The GAR created the Sons of Union Veterans of the Civil War in 1881.  The affiliate of SUVCW in Chattanooga is Missionary Ridge Camp No. 63.

The National Alliance of the Daughters of Veterans of the United States of America organized in 1885 but was not recognized as an official auxiliary by the GAR until 1900.  In 1925, the NADVUSA became the Daughters of the Union Veterans of the Civil War. 

By the early 20th century, a tent of the NADVUSA  existed in Chattanooga, but it apparently failed because in 1930 the national office of DUVCW proudly announced the organization of a tent in Chattanooga.  This too soon crumbled, apparently.  In 2009, a group of women organized the Andrew Jackson Penny Chapter under the National Alliance of the Daughters of the USA, a separate association which organized in 1904.

Another Union veterans organization with a presence in Chattanooga and vicinity, this one strictly for former officers of the erstwhile field command, was the Society of the Army of the Cumberland (1870).  There were like groups for commissioned veterans of the Army of the Tennessee (1865), the Army of Georgia (1868), the Army of the Ohio (1868), and the Army of the Potomac (1869), but none had locals in the county.  The SAC had two here, the Lookout Mountain Camp and the Moccasin Point Camp; in the mid-1890s these two chapters voted to merge as the Mountain City Club.

Chickamauga and Chattanooga National Military Park

The primary movers behind U.S.A.’s first national military park were Gen. Henry Boynton on the Union side (assisted by Maj. Frank G. Smith) and former Capt. Joseph Shipp on the Confederate side.  It was the latter who suggested the Blue & Gray Barbeque of Union and Confederate veterans of the two battles be held at Crawfish Springs in 1889 to drum up their support for the legislative effort.  As we know, this proved successful and the park was authorized the next year.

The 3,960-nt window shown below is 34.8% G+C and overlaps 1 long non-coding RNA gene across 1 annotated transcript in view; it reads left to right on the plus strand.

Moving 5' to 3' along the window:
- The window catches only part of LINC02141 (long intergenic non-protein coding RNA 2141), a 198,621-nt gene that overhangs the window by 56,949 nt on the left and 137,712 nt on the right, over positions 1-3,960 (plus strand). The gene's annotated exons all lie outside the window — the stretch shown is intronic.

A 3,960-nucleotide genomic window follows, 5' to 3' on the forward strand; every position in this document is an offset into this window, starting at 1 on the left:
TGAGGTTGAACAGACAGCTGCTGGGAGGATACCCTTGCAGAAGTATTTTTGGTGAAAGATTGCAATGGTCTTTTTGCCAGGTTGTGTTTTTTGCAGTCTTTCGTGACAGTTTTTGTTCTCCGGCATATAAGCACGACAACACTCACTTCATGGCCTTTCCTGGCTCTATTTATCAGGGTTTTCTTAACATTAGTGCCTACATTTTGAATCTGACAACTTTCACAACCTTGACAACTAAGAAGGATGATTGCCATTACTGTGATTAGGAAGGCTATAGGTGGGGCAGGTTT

With the approval of the park, a board of commissioners was appointed, with its headquarters in Washington, D.C.  Former brigadier general in the Union Army of the Cumberland Joseph Fullerton was its chairman as well as the representative of the Grand Army of the Republic.  Active duty Capt. Sanford C. Kellog represented the War Department.

Former lieutenant general and last commander of the Confederate Army of Tennessee Alexander P. Stewart represented the United Confederate Veterans and was the only on-site commissioner.  As such, he also became the park’s first superintendent, a position he held until his death in 1908, though his active service ceased after 1905.

Thomas Dixon

After coming across a performance of a play version of Harriet Beecher Stowe’s novel Uncle Tom’s Cabin; or Life Among the Lowly, former preacher and then current lecturer Thomas Dixon became enraged a its depiction of Southern life under the slave-owning plantocracy.  Stowe’s anti-slavery novel is widely credited as the most popular of  the 19th century not only in the U.S.A. but across the world.

Nephew of a Grand Titan in the postbellum Ku Klux Klan of North Carolina, Watson vowed to write a novel to counter it.  In fact, he wrote three, known collectively as the “Trilogy of the Reconstruction”, these being The Leopard's Spots: A Romance of the White Man's Burden—1865–1900 (1902); The Clansman: A Historical Romance of the Ku Klux Klan (1905); and The Traitor: A Story of the Fall of the Invisible Empire (1907).

In the postbellum KKK, a Grand Titan was over a Dominion, which covered a third of a Congressional district.  The basic local unit was a Den, governed by a Grand Cyclops; a county was a Province, governed by a Grand Giant; the Dominion and Grant Titan came next; a state was a Realm, governed by a Grand Dragon; and the whole area of KKK operations was called simply the Empire (no “Invisible” added) ruled by the Grand Wizard.  The Empire included the states, or “Realms”, represented by the thirteen stars of the Confederate flag, the eleven of the Confederacy plus Kentucky and Missouri.

Due to the presence of so many Union veterans in the City of Chattanooga and its suburbs, the overhwhelmingly pro-Unionist sentiment in North Hamilton County, and the absence of the Confederacy’s most stalwart proponent (William Snow) from East Hamilton County, there was no Ku Klux Klan activity in the county during Reconstruction, despite what a fanciful short bio of Judge Lewis Shepherd may say.